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Sleeplessness for Soldiers Carries Risks on the Front Lines and at Home

🕑 2 minutes read
Posted November 11, 2013

Insomnia among military personnel returning from recent operations is incredibly prevalent: more than half of combat veterans engaged in campaigns since September 2001 return home to combat sleeplessness every night. Insomnia alone is bad enough, but for veterans it can also be a risk factor for post-traumatic stress disorder (PTSD) and other psychiatric disorders. That is why Dr. Adam Branoweth of the Department of Veterans Affairs Pittsburg Healthcare System and Dr. Anne Germain of University of Pittsburg School of Medicine undertook a review of scientific literature to evaluate the risks and to discuss cognitive-behavioral treatment options available to veterans.

Although some who deploy on military operations already have trouble with insomnia, it is common for insomnia to develop during the service period or even post-deployment. As many as 54 percent of military personnel have insomnia compared with only 22 percent of civilian adults. Factors like combat exposure, mild traumatic brain injury, irregular sleeping schedules, and the adjustment of returning home can contribute to triggering insomnia.

Insomnia carries dangers both while deployed and back at home. When soldiers are affected by insomnia in the field, they are at greater risk of developing PTSD or depression, or even committing suicide later on. Additionally, experiencing insomnia while at war can increase the risk of physical injuries. The researchers stress that all of these factors strongly indicate a need for more research into the relationship between psychological, socio-environmental, physiological, and neurological factors that contribute to chronic insomnia in the military.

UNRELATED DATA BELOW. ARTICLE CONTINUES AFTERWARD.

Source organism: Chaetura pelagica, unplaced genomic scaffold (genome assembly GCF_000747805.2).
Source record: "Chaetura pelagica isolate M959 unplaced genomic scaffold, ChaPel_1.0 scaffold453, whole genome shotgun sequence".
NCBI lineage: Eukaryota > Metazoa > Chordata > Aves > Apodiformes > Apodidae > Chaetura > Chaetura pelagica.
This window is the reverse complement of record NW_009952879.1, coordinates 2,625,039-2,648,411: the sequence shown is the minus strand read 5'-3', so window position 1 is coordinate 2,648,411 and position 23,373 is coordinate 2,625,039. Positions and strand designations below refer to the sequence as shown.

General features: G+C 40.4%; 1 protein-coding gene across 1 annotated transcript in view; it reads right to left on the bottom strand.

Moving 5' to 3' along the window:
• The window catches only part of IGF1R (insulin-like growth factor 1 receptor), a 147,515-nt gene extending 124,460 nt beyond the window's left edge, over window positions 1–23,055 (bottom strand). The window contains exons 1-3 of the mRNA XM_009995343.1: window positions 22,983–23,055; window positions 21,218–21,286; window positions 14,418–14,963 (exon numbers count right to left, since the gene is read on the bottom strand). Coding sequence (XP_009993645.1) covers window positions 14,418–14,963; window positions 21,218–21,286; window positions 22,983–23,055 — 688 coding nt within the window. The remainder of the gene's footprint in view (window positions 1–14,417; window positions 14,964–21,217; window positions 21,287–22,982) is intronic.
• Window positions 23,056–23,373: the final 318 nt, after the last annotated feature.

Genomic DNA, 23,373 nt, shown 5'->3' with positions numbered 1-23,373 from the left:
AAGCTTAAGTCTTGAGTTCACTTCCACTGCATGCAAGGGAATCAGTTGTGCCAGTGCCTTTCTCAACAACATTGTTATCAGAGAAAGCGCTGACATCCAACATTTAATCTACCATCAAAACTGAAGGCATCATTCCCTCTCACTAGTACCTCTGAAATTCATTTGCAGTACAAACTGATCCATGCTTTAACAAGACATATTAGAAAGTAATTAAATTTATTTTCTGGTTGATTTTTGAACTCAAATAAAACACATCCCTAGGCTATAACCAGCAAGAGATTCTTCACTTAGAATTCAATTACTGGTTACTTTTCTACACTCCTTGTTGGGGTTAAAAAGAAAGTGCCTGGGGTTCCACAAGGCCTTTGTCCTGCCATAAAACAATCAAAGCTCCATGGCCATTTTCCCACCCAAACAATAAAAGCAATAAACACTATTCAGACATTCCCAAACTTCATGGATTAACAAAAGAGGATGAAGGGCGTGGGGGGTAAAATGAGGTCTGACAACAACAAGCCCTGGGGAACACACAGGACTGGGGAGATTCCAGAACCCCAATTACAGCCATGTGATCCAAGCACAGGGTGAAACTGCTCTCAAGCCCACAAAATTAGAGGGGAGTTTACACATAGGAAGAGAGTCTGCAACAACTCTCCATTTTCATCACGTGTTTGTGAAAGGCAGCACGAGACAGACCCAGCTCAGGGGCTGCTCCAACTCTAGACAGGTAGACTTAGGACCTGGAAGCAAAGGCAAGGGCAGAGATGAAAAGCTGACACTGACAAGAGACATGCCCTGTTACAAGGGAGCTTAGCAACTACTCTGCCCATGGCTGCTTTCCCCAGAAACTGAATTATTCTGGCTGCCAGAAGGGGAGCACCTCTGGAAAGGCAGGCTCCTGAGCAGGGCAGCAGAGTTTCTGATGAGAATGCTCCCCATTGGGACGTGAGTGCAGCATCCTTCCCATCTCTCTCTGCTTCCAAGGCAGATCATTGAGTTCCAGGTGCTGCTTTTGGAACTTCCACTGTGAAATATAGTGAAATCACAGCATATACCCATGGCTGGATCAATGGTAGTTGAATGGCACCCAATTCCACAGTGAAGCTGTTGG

The researchers posit that one important way to mitigate the risks of insomnia is to identify biomarkers that are correlated to a vulnerability to insomnia. This would facilitate early detection, which could lead to prevention or the mitigation of the impact of co-occurring disorders.

Some studies have shown that cognitive-behavioral therapy and imagery rehearsal therapy have had positive effects on veterans suffering from insomnia and nightmares, respectively. These are flexible treatments that can be administered in person, over the phone, or online. Recently, the Veterans Health Administration initiated a program to train clinicians in the treatment of insomnia. At present there are more veterans who need care than there are clinicians able to deliver it. The impact of this program has yet to be seen.

The authors conclude, “Training providers to be knowledgeable about insomnia and behavioral treatment options is a vital component to the treatment of chronic insomnia and managing its impact on other disorders.”

This research is published in the journal Current Psychiatry Reports.

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